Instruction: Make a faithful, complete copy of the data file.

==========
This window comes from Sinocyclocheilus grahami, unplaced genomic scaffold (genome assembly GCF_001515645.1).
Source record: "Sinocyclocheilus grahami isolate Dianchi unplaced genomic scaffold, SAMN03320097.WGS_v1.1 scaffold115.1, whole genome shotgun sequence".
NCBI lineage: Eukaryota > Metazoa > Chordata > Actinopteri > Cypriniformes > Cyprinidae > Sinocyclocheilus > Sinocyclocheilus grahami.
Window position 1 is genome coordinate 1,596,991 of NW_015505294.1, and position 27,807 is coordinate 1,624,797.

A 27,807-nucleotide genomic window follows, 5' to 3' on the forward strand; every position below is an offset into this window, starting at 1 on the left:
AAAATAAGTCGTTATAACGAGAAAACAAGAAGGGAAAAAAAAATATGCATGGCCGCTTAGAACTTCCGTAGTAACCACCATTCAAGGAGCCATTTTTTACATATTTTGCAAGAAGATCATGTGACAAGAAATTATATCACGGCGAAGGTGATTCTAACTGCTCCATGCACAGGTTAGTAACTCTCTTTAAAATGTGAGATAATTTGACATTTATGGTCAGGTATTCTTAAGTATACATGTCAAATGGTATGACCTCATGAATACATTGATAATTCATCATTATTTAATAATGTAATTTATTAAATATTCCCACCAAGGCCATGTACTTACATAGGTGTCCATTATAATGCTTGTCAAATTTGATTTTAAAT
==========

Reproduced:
This window comes from Sinocyclocheilus grahami, unplaced genomic scaffold (genome assembly GCF_001515645.1).
Source record: "Sinocyclocheilus grahami isolate Dianchi unplaced genomic scaffold, SAMN03320097.WGS_v1.1 scaffold115.1, whole genome shotgun sequence".
NCBI lineage: Eukaryota > Metazoa > Chordata > Actinopteri > Cypriniformes > Cyprinidae > Sinocyclocheilus > Sinocyclocheilus grahami.
Window position 1 is genome coordinate 1,596,991 of NW_015505294.1, and position 27,807 is coordinate 1,624,797.

A 27,807-nucleotide genomic window follows, 5' to 3' on the forward strand; every position below is an offset into this window, starting at 1 on the left:
AAAATAAGTCGTTATAACGAGAAAACAAGAAGGGAAAAAAAAATATGCATGGCCGCTTAGAACTTCCGTAGTAACCACCATTCAAGGAGCCATTTTTTACATATTTTGCAAGAAGATCATGTGACAAGAAATTATATCACGGCGAAGGTGATTCTAACTGCTCCATGCACAGGTTAGTAACTCTCTTTAAAATGTGAGATAATTTGACATTTATGGTCAGGTATTCTTAAGTATACATGTCAAATGGTATGACCTCATGAATACATTGATAATTCATCATTATTTAATAATGTAATTTATTAAATATTCCCACCAAGGCCATGTACTTACATAGGTGTCCATTATAATGCTTGTCAAATTTGATTTTAAAT